Photo from Flickr via Weebly, may not be reproduced without permission
The osprey knew it was time to fly North. She didn’t ponder it, One day she just spread her wings And flew.
The teen-aged boy knew it was time When the gangs came to his door And said, Join us or be shot. He filled a small backpack Received his mother’s blessing, And set off walking.
The bird flew along the coastline, Untiring, stopping Only at night to catch a fish And to rest.
The boy reached town Where he jumped on a bus For a bumpy ride to the border. There he waited with other men To cross into Mexico Under cover of darkness.
Each day was the same for the osprey: Fly, stop, catch fish, rest, At first morning light, Fly again.
For the boy, each day was different. One day he walked, then he rode a bus, Once he jumped on a train, and found Other migrants riding on top: The women hugged and fed him, The men gave advice.
The osprey flew quickly, Riding the wind currents, Stopping only when the rain Pelted her feathers.
The boy sought shelter from the rain. Under a small tree. shivering in the cold. Hungrily, he ate a stale tortilla And captured rain water to drink. In the early morning light, he stood up, Shouldered his pack and trudged on.
The bird flew quickly. She soon overtook the boy. Unknowingly, they Travelled in tandem.
The bird stopped that night On a beach on the Baja coast. She roosted in a tree, Oblivious of the boy below.
But the boy saw the osprey. He watched her catch a fish in the water And carry it to her tree to eat. Hola, querida águila. I wish I could fly like you To my new home.
The osprey saw the fence Dividing the two countries. But she flew over it. Birds know no borders.
The boy came to the border And walked along the fence. Far away from the Migra, He found a hole in the fence, Small, but he was small himself. And he wriggled through.
The bird flew on, The wind currents were favorable And she would soon Be back at her nest.
The boy, hot and thirsty, found A water bottle left by a well-wisher. He rested a while under the hot sun. When he woke up, two men in uniforms Were standing there. They took him In their truck back to the border.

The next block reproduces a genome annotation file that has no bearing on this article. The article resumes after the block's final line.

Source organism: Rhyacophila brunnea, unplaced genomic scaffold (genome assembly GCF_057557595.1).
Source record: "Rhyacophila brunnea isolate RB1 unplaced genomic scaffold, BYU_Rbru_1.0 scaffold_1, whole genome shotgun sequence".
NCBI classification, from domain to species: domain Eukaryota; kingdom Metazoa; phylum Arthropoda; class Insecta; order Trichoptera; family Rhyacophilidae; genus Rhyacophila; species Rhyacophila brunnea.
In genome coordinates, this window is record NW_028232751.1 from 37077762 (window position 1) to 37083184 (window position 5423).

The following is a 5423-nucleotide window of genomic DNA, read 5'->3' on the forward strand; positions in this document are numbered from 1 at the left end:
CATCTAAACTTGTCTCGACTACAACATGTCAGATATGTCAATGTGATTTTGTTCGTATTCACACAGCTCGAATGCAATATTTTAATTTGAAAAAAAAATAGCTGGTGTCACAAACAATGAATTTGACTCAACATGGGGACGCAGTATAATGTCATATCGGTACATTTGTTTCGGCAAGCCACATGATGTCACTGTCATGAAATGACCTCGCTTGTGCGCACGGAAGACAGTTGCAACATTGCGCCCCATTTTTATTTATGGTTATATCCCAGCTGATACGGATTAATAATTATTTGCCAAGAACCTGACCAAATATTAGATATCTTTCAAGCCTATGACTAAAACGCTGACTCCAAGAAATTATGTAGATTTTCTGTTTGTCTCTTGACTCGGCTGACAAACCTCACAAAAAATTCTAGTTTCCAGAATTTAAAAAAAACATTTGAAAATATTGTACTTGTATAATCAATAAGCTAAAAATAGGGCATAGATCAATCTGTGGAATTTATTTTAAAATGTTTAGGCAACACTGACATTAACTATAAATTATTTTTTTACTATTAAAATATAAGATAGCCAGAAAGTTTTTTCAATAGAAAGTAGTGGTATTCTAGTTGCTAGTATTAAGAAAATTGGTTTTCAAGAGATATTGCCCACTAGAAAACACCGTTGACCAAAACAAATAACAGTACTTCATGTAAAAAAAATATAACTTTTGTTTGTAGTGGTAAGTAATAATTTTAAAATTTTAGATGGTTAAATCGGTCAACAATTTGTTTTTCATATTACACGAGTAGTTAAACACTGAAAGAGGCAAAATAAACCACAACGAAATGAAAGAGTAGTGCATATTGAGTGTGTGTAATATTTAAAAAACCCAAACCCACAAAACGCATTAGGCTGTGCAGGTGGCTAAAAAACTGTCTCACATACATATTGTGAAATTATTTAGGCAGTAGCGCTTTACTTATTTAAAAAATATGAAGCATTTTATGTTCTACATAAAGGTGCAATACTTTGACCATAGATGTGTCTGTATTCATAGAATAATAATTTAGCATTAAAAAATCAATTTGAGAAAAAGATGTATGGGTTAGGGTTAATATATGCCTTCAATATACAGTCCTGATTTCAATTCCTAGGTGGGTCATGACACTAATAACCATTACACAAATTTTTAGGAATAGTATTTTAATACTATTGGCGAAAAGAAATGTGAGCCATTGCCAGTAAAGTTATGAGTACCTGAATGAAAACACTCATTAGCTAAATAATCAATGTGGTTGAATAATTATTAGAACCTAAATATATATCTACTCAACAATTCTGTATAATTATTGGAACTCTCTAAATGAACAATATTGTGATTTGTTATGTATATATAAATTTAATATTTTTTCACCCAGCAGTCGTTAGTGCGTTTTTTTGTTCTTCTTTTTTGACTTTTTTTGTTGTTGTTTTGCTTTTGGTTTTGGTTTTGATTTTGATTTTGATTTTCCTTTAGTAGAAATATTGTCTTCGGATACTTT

The osprey flew on, She soon reached her nest, Found her mate and began The yearly mating ritual.
While the boy waited at the border, Eager to start his new life, Looking to earn a few pesos for food, Every few days trying again to cross, Becoming ever more desperate, Thwarted at every turn.
And sometimes, he thought Of that magnificent águila He had seen that starry night And wished he, too, Could be a bird.
Photo by John Ehrenfeld, adapted by Craigor
Bachelor, stand watch o'er the Bay, Catch a big fish to eat all alone, Eating and watching in lonely silence, For your mate and your children have flown.
written in 1862 by Narciso Serradell Sevilla, who was exiled to France due to French intervention in Mexico. First recorded in 1906 by Señor Francisco.
A dónde irá, veloz y fatigada, La golondrina que de aqui se va. Por si en el viento hallara extraviada, Buscando abrigo y no lo encontrará. Junto a mi lecho, le pondré su nido Endonde pueda la estacion pasar. Tambien yo estoy en la region perdida Oh, cielo santo y sin poder volar.
Dejé tambien mi patria idolatrada, Y sa mansion que me miró nacer. Mi vida es hoy errante y angustiada Y ya no puedo a mi mansion volver. Ave querida, amada peregrina, Mi corazon al tuyo estrecharé. Oiré tu canto tierna golondrina Recordaré mi patria y lloraré.